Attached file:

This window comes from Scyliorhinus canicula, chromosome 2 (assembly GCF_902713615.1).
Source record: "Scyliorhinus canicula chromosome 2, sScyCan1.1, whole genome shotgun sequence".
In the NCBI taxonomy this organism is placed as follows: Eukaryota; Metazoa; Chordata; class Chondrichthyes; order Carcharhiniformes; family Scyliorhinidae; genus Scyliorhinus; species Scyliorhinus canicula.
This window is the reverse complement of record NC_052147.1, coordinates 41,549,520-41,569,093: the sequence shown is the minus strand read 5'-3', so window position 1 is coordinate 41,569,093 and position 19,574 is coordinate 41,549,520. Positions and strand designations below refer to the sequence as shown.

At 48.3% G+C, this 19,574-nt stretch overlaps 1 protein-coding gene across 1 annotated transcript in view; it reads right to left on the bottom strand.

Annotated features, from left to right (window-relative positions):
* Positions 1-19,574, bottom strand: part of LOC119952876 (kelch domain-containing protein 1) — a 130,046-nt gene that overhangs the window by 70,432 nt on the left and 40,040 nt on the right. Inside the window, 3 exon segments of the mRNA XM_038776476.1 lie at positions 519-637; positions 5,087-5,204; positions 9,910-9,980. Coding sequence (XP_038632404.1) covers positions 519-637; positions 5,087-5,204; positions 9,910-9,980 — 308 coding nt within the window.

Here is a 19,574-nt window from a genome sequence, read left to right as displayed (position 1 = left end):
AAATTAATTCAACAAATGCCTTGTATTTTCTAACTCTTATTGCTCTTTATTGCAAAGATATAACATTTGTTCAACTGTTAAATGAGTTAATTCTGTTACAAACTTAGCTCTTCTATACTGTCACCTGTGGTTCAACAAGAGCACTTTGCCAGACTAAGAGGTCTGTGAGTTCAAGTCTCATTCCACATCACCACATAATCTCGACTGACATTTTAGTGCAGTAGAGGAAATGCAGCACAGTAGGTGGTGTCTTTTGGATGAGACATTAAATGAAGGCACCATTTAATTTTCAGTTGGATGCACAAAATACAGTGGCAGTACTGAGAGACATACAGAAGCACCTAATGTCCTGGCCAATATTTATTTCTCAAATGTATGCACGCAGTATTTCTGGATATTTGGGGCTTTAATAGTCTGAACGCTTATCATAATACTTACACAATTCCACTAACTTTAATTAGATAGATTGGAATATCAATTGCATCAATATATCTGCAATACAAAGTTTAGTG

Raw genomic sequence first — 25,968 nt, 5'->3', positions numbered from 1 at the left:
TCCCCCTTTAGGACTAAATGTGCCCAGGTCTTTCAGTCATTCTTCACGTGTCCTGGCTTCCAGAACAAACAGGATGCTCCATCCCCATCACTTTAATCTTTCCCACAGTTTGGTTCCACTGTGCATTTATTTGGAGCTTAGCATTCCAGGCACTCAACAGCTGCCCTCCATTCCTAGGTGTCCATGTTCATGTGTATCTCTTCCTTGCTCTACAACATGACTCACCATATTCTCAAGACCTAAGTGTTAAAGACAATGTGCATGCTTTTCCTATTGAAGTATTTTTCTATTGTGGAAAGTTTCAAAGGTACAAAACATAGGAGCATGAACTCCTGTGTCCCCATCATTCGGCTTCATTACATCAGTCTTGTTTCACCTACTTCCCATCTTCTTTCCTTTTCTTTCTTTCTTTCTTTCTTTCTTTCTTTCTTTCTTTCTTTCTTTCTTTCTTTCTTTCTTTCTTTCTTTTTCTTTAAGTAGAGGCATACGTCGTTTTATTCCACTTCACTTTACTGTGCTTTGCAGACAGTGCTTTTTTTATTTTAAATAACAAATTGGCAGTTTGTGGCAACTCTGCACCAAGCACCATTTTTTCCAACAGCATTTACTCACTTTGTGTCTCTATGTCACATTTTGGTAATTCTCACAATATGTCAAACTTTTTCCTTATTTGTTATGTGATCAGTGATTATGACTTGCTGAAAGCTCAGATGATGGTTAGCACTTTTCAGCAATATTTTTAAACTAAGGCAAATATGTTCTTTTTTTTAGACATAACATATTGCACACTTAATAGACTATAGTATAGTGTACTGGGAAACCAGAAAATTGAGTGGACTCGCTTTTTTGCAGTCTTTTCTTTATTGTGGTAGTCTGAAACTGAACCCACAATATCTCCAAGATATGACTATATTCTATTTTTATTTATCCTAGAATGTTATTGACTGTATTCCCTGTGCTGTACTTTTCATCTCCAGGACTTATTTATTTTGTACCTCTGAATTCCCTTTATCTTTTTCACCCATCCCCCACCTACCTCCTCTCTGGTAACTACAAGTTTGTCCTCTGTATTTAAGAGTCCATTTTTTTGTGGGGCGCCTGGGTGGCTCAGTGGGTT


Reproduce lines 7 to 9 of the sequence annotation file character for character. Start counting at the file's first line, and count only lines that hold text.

* Positions 1-19,574, bottom strand: part of LOC119952876 (kelch domain-containing protein 1) — a 130,046-nt gene that overhangs the window by 70,432 nt on the left and 40,040 nt on the right. Inside the window, 3 exon segments of the mRNA XM_038776476.1 lie at positions 519-637; positions 5,087-5,204; positions 9,910-9,980. Coding sequence (XP_038632404.1) covers positions 519-637; positions 5,087-5,204; positions 9,910-9,980 — 308 coding nt within the window.

Here is a 19,574-nt window from a genome sequence, read left to right as displayed (position 1 = left end):
AAATTAATTCAACAAATGCCTTGTATTTTCTAACTCTTATTGCTCTTTATTGCAAAGATATAACATTTGTTCAACTGTTAAATGAGTTAATTCTGTTACAAACTTAGCTCTTCTATACTGTCACCTGTGGTTCAACAAGAGCACTTTGCCAGACTAAGAGGTCTGTGAGTTCAAGTCTCATTCCACATCACCACATAATCTCGACTGACATTTTAGTGCAGTAGAGGAAATGCAGCACAGTAGGTGGTGTCTTTTGGATGAGACATTAAATGAAGGCACCATTTAATTTTCAGTTGGATGCACAAAATACAGTGGCAGTACTGAGAGACATACAGAAGCACCTAATGTCCTGGCCAATATTTATTTCTCAAATGTATGCACGCAGTATTTCTGGATATTTGGGGCTTTAATAGTCTGAACGCTTATCATAATACTTACACAATTCCACTAACTTTAATTAGATAGATTGGAATATCAATTGCATCAATATATCTGCAATACAAAGTTTAGTG